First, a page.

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Leading in a constantly changing environment

Leading in a constantly changing environment

  • 4 September 2019
  • By Lee Yen Pheng
  • 8 mins read

Leading in a constantly changing environment

Lee Yen Pheng is Head of Project Office, Group Operations & Technology, managing the entire portfolio of projects for OCBC Bank in Singapore, Malaysia, Hong Kong and China. She shares her experiences and the kind of people she looks for to join her team.

“I joined OCBC Bank in 2002 as an internal auditor. Over the years I’ve been with the Bank, I was given opportunities to drive changes in the organisation. Like many of my peers, I had the benefit of being rotated through various functions and portfolios within the Bank throughout the years. Having first started with Group Audit, I moved on to take up various roles in Treasury and Technology, before joining the Technology Project Office, where I am now.”

Integrating new members

“For the last two years, I have been leading a team of over 65 project managers. On average, we deliver about 120 projects across Singapore and Malaysia a year. As a leader, I’m very focused on the task – on getting things done and delivering business capabilities. However, I also strongly believe in building and guiding the team.”

“My first experience in the working world was as an admin intern, and what made a lasting impression was how critical it was to have guidance as a new joiner to the company and team. I know I felt pretty lost without it. This is why I make it my responsibility now to ensure my new members are properly integrated so that they can be productive and effective at the soonest.”

“In the Technology Project Office, we have a structured training programme for new joiners. Depending on seniority, it can last from three months to two years, covering a range of technical and soft skills needed for the job. We started the programme two years ago and have been continuously refining it, leveraging input from the team. We know it is successful from the outcome of our delivery and feedback from both the business and staff.”

Transformation of the team

“I’m very proud of how my team has grown and transformed. We used to be a much smaller team. Our way of working and the methodologies we used to deliver projects have also transformed significantly. In the last two years, we have streamlined our processes, introduced Agile and Continuous Integration/Continuous Delivery (CI/CD) with DevOps. Our time-to-market has reduced by two-thirds over the last two years, whilst never losing our focus on quality of delivery.”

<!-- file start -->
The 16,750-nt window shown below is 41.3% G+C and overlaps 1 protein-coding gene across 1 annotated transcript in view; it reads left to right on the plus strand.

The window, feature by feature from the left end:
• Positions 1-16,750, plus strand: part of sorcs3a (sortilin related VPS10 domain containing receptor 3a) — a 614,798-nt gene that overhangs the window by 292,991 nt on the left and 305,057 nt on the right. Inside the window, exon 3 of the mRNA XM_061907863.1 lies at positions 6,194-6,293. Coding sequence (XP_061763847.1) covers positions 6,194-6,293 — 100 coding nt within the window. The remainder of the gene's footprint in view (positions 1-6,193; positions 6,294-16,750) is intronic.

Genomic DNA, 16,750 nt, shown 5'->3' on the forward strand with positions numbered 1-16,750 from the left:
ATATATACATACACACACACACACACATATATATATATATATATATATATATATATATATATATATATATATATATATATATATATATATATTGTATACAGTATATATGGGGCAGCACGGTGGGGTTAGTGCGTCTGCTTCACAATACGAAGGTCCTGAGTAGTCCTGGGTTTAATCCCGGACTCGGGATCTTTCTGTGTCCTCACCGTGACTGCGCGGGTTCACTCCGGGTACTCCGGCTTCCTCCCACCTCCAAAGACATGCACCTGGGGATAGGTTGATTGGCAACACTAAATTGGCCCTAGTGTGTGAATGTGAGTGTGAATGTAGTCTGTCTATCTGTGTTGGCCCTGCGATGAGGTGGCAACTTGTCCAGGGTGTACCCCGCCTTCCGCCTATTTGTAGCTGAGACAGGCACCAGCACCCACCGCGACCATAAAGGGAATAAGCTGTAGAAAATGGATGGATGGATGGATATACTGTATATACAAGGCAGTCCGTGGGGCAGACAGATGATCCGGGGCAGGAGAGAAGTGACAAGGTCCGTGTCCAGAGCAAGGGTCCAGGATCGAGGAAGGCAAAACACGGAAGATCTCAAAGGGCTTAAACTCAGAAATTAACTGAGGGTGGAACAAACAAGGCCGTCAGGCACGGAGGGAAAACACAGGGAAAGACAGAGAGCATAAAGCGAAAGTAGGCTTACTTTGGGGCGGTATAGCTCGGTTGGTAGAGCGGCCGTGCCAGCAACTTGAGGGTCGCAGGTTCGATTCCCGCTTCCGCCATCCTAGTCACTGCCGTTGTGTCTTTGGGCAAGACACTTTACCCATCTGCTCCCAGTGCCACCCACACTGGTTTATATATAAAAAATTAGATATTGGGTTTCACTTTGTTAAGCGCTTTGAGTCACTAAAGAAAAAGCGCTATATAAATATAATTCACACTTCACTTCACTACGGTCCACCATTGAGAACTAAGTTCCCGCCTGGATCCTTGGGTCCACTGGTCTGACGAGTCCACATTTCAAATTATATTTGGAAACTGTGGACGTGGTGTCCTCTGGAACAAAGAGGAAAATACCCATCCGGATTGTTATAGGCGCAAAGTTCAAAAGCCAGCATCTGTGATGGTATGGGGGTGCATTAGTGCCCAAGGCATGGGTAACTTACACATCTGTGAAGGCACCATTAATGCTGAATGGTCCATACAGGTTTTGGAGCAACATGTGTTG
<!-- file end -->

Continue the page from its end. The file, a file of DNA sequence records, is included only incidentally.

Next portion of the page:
Qualities of a Project Manager

“Project Managers must be passionate about delivering capabilities and solutions. That is the starting point. When I appoint them, I assess how they could contribute to the team and the Bank’s digital transformation journey. This is not only for the Bank, as it is important for my people to feel useful and valued. It gives them confidence and job satisfaction. It is a win for the Bank. It is a win for my people.”

“You must also have good interpersonal skills. We often work on cross-country projects, thus cultural differences must be understood and considered. He or she must also be able to be fluid but focused enough to roll with the punches while still getting the job done effectively and on time.”

“I look for energetic people who are resourceful. People who are street-smart and make things work. Confidence is important. I encourage the team, including younger and less-experienced team members, to be confident when dealing with stakeholders and senior managers.”

“The environment in our Bank is one of constant growth and perpetual innovation. This means that we are always undergoing change and transformation to get better, faster, more innovative and progressive. The person who comes onboard our team must be open-minded, able to deal with changes and ideally, thrive in a changing environment.”

On creating a department culture

“Teamwork forms the cornerstone in the Project Office. For the department to be effective, we must look out for one another as well. Eventually, we deliver as a team. No one is a hero. We pull as one. As a result, our culture is very family-like. People are willing to help one another and pull together as a team.

“Every fortnight, we hold a townhall session to share our work on current initiatives - what we have learned, how we are progressing and our key achievements. We hold monthly team - building events such as bowling and social activities, sometimes involving our business partners.

“After all, I believe, we are not machines, but we are people. And people need to be nurtured, cared for, valued and encouraged to do well. And when we do well as a team, we celebrate!”